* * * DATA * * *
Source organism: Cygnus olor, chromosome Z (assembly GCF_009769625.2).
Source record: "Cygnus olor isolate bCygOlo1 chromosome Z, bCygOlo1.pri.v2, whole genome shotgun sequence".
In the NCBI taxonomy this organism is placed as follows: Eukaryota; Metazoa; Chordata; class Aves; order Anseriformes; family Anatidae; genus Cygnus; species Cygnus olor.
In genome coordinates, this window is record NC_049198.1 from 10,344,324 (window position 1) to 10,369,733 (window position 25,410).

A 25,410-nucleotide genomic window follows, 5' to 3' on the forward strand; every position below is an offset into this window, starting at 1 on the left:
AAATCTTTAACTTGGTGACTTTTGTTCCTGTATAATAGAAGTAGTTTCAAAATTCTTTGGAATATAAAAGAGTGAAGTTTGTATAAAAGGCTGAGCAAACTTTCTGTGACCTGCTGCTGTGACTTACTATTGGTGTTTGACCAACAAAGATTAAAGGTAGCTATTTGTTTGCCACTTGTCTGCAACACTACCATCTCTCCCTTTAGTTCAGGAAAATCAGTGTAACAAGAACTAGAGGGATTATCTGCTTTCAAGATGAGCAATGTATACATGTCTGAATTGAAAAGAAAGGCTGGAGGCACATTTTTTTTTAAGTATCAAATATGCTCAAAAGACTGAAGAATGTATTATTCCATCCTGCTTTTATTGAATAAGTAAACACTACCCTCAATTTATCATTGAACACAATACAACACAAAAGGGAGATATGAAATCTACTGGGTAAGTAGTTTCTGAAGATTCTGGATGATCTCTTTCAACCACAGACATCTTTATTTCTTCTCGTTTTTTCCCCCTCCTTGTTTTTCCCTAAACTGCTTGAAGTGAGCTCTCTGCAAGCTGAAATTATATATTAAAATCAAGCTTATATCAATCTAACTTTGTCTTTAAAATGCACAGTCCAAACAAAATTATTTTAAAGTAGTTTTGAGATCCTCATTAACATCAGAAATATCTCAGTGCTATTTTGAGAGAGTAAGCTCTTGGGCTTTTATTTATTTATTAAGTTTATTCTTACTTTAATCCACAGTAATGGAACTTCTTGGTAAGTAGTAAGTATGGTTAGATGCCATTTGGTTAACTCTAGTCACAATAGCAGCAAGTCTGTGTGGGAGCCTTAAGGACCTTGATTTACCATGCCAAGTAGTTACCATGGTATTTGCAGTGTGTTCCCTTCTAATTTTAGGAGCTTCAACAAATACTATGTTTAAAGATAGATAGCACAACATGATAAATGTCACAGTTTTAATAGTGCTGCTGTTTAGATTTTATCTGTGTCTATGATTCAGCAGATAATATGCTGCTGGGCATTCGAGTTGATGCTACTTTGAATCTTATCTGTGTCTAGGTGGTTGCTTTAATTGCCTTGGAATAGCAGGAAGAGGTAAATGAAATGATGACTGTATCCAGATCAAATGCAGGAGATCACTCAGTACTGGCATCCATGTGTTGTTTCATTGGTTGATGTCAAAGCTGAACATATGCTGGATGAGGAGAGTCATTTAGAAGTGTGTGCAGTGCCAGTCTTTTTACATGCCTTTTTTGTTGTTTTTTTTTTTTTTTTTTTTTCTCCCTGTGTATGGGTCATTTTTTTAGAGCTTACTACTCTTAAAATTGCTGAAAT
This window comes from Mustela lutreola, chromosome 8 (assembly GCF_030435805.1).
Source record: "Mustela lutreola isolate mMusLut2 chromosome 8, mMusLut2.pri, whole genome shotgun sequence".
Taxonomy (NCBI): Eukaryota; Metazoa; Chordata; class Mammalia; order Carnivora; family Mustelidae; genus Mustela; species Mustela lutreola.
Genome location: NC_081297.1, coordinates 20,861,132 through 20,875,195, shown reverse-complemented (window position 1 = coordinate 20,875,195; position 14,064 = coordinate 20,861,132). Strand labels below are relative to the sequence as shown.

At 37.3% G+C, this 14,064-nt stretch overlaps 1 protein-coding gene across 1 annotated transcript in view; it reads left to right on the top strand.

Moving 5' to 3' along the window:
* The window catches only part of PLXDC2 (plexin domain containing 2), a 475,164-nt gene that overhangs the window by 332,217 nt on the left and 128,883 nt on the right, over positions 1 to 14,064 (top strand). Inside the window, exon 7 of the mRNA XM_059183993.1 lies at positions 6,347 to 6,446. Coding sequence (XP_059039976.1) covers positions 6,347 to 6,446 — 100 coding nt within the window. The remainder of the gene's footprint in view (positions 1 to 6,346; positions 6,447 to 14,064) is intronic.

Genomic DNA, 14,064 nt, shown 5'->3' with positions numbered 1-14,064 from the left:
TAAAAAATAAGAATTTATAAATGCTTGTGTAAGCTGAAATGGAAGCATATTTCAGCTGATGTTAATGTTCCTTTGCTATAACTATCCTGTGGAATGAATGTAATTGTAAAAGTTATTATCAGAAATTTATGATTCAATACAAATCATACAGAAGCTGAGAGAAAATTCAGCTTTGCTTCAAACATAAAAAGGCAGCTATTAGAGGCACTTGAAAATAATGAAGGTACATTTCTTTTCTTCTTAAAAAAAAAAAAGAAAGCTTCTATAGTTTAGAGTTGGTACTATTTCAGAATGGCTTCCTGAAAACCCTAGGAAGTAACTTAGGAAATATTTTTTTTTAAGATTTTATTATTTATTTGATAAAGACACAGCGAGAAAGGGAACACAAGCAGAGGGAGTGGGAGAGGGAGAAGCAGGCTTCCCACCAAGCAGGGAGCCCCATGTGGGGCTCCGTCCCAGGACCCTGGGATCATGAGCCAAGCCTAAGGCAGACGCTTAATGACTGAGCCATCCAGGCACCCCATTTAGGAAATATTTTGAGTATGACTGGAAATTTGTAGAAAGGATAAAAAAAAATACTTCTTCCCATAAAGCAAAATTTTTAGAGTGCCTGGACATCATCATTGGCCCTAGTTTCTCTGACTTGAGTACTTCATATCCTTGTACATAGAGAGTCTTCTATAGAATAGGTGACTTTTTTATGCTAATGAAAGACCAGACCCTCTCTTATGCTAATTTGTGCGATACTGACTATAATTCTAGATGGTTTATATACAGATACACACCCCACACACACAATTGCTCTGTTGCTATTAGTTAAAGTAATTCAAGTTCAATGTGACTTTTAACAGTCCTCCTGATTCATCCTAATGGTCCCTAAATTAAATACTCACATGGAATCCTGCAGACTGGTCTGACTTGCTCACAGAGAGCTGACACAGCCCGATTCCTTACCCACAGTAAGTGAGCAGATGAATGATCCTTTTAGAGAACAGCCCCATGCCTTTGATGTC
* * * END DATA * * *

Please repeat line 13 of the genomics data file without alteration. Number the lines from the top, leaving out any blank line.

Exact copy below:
* The window catches only part of PLXDC2 (plexin domain containing 2), a 475,164-nt gene that overhangs the window by 332,217 nt on the left and 128,883 nt on the right, over positions 1 to 14,064 (top strand). Inside the window, exon 7 of the mRNA XM_059183993.1 lies at positions 6,347 to 6,446. Coding sequence (XP_059039976.1) covers positions 6,347 to 6,446 — 100 coding nt within the window. The remainder of the gene's footprint in view (positions 1 to 6,346; positions 6,447 to 14,064) is intronic.